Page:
OTTAWA — Liberal MPs temporarily thwarted an attempt by a Bloc Quebecois MP to immediately debate the “Indigenous crisis” involving rail and road blockades across the country at a Commons committee Tuesday as the political fallout of the disruptions continues to dominate Parliament Hill.
Bloc MP Sylvie Berube wants to call the Wet’suwet’en hereditary chiefs who oppose a major natural-gas pipeline on their traditional B.C. territory to testify before the House of Commons’s committee on Indigenous and northern affairs.
The protests blocking rail and road traffic in Quebec and across the country have caused a state of crisis, Berube said, and she wanted the committee to immediately begin debate on her motion Tuesday calling for a study of the matter.
“Given the importance of the crisis, we have to discuss this today,” Berube said in French Tuesday.
NDP MP Mumilaaq Qaqqaq of Nunavut and Conservative MP Jamie Schmale of Ontario both agreed the issue is pressing and should be addressed and debated right away.
But Liberal MPs would not waive the 48 hours of notice required for a new motion to be debated. They did agree to put it at the top of the agenda for a meeting on Thursday.
“This is a very important issue and we recognize that, but, frankly we don’t even have the text (of the motion) in hand and we would need some time to reflect on it,” Liberal MP Gary Anandasangaree said.
Cabinet ministers tried to convey their recognition of the growing public frustration at the effect the disruptions are having on Canadian jobs and industry in multiple appearances Tuesday..
Canadian Federation of Agriculture president Mary Robinson warned farmers are being “severely and harshly impacted” by the blockades despite having nothing to do with the dispute over a B.C. pipeline project, citing shortages of propane for heating barns and feed for animals as among the top concerns, particularly for farmers in eastern Canada.
Quebec MPs also raised concerns about layoffs in the forestry sector in Quebec, which are also being blamed on the blockades.
“We understand the anxiety of people, anxiety of entrepreneurs, of businesspeople, and we need to make sure that we resolve this crisis and that’s why we’re actually working extremely hard,” Economic Development Minister Melanie Joly told reporters.
Crown-Indigenous Relations Minister Carolyn Bennett echoed these sentiments, saying she recognizes “the urgency of this crisis and its impact on Canadians from one ocean to another.”
“We are hopeful that we will be able to peacefully resolve this crisis and that’s why I have been in regular communication with hereditary chiefs over the last week and I have communicated that we are available to meet in person any time.”
The disruptions, which began Feb. 6, have come in response to a move by the RCMP to clear protesters who had been blocking access to a worksite for the Coastal GasLink natural-gas pipeline in British Columbia. Hereditary chiefs of the Wet’suwet’en Nation oppose the work on their traditional territory, despite support from elected band councils along the pipeline route.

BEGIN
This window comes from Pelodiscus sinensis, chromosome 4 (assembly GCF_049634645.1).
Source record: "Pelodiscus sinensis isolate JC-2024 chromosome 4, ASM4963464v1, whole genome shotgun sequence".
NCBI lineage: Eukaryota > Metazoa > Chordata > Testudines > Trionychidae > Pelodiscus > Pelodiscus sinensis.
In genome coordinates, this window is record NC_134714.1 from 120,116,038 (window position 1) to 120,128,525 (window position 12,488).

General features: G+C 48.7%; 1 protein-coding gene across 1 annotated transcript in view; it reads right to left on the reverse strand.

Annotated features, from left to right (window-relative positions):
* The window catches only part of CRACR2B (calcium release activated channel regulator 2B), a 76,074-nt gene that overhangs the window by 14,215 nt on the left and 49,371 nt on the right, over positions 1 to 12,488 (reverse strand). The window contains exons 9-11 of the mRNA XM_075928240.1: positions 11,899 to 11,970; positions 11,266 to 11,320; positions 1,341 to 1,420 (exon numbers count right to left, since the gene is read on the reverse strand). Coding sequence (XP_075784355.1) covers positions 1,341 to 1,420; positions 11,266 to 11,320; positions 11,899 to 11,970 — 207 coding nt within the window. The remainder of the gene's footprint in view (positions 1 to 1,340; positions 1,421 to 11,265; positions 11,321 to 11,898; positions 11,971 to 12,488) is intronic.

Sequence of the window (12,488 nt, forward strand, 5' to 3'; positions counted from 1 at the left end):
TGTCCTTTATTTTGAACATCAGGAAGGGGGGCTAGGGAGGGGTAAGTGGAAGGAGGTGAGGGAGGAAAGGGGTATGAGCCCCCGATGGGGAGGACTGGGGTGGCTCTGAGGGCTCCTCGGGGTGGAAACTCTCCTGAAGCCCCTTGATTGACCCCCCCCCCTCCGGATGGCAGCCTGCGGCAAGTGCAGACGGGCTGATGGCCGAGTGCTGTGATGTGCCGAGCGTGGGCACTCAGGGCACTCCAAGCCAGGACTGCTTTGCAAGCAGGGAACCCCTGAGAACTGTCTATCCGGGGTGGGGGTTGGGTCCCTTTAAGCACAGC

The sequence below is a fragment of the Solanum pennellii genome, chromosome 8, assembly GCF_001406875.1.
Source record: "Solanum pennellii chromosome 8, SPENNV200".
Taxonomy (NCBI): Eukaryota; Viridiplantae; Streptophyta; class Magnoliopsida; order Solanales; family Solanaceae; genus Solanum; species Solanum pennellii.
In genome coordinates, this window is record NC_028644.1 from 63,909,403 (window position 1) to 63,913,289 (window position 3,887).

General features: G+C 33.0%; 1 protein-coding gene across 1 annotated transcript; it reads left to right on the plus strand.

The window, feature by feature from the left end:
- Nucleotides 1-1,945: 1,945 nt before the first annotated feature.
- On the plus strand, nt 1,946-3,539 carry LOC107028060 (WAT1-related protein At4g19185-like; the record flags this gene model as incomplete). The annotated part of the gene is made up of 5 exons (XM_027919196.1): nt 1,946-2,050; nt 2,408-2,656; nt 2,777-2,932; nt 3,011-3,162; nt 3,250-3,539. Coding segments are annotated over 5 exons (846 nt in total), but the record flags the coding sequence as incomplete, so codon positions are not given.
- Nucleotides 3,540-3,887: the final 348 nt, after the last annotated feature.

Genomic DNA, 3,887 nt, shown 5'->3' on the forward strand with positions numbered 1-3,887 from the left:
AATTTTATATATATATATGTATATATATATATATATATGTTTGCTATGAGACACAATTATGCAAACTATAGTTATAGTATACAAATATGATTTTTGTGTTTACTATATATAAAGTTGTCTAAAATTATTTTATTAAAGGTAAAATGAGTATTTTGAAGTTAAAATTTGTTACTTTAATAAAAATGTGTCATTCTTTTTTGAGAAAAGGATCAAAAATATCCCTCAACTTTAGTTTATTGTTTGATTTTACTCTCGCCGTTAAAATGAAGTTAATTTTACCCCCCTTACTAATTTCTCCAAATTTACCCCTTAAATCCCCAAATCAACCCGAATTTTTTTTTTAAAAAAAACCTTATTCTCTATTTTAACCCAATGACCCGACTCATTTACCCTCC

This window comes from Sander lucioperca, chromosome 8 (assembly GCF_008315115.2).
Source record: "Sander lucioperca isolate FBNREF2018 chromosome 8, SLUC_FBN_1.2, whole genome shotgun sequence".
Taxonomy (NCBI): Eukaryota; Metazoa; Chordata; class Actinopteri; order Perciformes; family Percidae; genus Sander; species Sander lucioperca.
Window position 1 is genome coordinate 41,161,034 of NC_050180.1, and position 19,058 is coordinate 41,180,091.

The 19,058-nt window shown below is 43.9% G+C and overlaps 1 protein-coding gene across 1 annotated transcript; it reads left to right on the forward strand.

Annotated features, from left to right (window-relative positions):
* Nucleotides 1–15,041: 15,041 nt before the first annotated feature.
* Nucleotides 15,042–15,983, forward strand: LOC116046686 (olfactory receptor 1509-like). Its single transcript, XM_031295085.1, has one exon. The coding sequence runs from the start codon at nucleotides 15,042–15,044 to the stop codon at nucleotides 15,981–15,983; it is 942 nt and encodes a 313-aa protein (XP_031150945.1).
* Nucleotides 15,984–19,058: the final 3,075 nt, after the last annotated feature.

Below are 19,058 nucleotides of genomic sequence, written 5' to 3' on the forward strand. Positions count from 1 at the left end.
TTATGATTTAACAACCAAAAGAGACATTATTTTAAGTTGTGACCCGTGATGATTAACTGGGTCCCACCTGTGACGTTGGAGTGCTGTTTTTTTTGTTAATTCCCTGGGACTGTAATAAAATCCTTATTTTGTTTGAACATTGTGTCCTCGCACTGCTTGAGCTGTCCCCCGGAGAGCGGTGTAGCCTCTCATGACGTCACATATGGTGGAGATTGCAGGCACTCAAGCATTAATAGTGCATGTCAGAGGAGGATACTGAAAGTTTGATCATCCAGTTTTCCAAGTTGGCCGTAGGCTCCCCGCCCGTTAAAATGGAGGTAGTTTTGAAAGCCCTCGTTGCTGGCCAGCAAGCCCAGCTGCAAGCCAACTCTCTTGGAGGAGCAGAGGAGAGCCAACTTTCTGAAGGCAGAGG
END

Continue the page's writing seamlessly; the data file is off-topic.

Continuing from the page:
New barricades and roadblocks popped up in Ontario, Quebec and Vancouver Tuesday after RCMP removed a demonstration on the Canadian National Rail main line in northern B.C. Monday evening. Fourteen people were arrested Monday at the blockade outside New Hazelton and three other hereditary chiefs were also taken into custody, according to Gitxsan Nation Hereditary Chief Spookwx, who also goes by the name Norm Stephens.
Conservative Leader Andrew Scheer accused Prime Minister Justin Trudeau of inaction and Bloc Quebecois Leader Yves-Francois Blanchet called on Trudeau to get on a plane to British Columbia and meet with the Wet’suwet’en hereditary chiefs to end the “crisis.”
Trudeau did not take reporters’ questions on the issue Tuesday and did not attend question period but did discuss the issue during a closed-door cabinet meeting Tuesday.
Indigenous Services Minister Marc Miller said the federal government is still trying to find a resolution to the hereditary chiefs’ demands that the RCMP leave their territory, after closing an outpost on an access road to the pipeline project.
There is dispute about whether this move sufficiently meets the chiefs’ wishes, as RCMP have indicated patrols in the territory would continue.
Communication between government officials and the chiefs has been challenging, since some of the hereditary chiefs have been in B.C. while others travelled to Ontario late last week to visit Mohawk supporters, Miller said. But he was optimistic about recent discussions, including exchanges that went on all weekend and continued Monday.
Every level of government is aiming for a peaceful resolution, Miller said. He also noted there are particular, phased protocols necessary when dealing with Indigenous communities and that engagements involving police must be “cautious.”
“Over the last few days there has been some back and forth that has been modestly positive,” Miller said
“Given that there is a very important job in this country for all of us, whether we’re politicians, to keep the peace, and to push for peaceful resolution, that is precisely what I am doing.”
Public Safety Minister Bill Blair said the government recognizes Canadians’ frustrations and the real-life impacts the blockades are having on people’s lives and livelihoods, and once again called for those involved to take the barricades down.
But he also stressed the importance of allowing negotiations to “proceed at their own pace.”
“There’s also I think underlying issues that need to be addressed, and so it’s important that both a strategy of negotiation and discussion continue,” Blair said.